Posted on 14 September 2016
At one time in Hawai‘i, dry forests occupied much of the leeward lowlands of all the main islands and were rich in native tree species. But they were nearly all eliminated by agriculture, livestock grazing, and development by the 1950s. Less than 10 percent of Hawaiian dry forests remain today as scattered remnants in only a few leeward sites across the state.
On Kaua‘i the Lāwa‘i Forest Restoration Project run by NTBG is innovative and strategically significant By developing a dry forest restoration site, we are creating a habitat for at least 100 native plant species that can eventually be planted there. Many of these species are threatened with extinction and no longer have a viable home in the wild on Kaua‘i. The site of this restoration project is located directly below the NTBG Headquarters on the west slope of the Lāwa‘i Valley. The site is approximately 10 acres. Introduced species of brush and grasses currently dominate the area. When completed, the restored site will feature three to four distinct dry forest types based on variations once found throughout Hawai‘i. We will achieve these variations utilizing Kaua‘i species only. The forest will contain mixed assemblages of tree species with individual species grouped in small stands.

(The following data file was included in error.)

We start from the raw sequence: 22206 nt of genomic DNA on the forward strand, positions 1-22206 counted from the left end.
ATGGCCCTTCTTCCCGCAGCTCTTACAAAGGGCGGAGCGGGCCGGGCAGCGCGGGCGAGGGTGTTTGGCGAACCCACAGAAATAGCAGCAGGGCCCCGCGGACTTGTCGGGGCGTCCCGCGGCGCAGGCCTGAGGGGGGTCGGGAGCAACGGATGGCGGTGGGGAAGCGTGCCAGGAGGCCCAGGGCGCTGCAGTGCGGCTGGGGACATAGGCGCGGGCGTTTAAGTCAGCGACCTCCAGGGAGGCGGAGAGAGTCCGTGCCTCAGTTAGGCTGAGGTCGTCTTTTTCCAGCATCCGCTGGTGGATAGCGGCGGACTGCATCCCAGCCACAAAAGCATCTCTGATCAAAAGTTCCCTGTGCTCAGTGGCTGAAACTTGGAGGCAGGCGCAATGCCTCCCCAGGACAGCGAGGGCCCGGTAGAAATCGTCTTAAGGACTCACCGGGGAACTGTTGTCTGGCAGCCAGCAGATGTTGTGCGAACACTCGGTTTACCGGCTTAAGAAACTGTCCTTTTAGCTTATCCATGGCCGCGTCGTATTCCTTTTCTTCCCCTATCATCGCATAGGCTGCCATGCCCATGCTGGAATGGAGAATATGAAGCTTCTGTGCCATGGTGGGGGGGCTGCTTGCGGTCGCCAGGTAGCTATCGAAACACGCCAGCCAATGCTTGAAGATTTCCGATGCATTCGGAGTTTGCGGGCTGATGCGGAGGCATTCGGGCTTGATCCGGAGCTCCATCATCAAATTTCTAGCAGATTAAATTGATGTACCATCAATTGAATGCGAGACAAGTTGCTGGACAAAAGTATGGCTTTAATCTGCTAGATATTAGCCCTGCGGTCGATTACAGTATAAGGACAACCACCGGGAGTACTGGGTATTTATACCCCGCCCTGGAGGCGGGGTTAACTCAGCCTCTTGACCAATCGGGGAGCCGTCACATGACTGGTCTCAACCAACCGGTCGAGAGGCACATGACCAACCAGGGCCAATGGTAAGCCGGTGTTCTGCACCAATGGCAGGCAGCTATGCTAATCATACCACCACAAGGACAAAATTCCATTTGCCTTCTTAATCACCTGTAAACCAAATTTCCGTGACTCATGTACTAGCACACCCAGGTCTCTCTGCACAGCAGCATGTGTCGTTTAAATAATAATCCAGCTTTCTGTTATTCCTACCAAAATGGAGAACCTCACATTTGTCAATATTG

Interns at NTBG planting for he Lāwa‘i Forest Restoration Project (Photo credit: NTBG)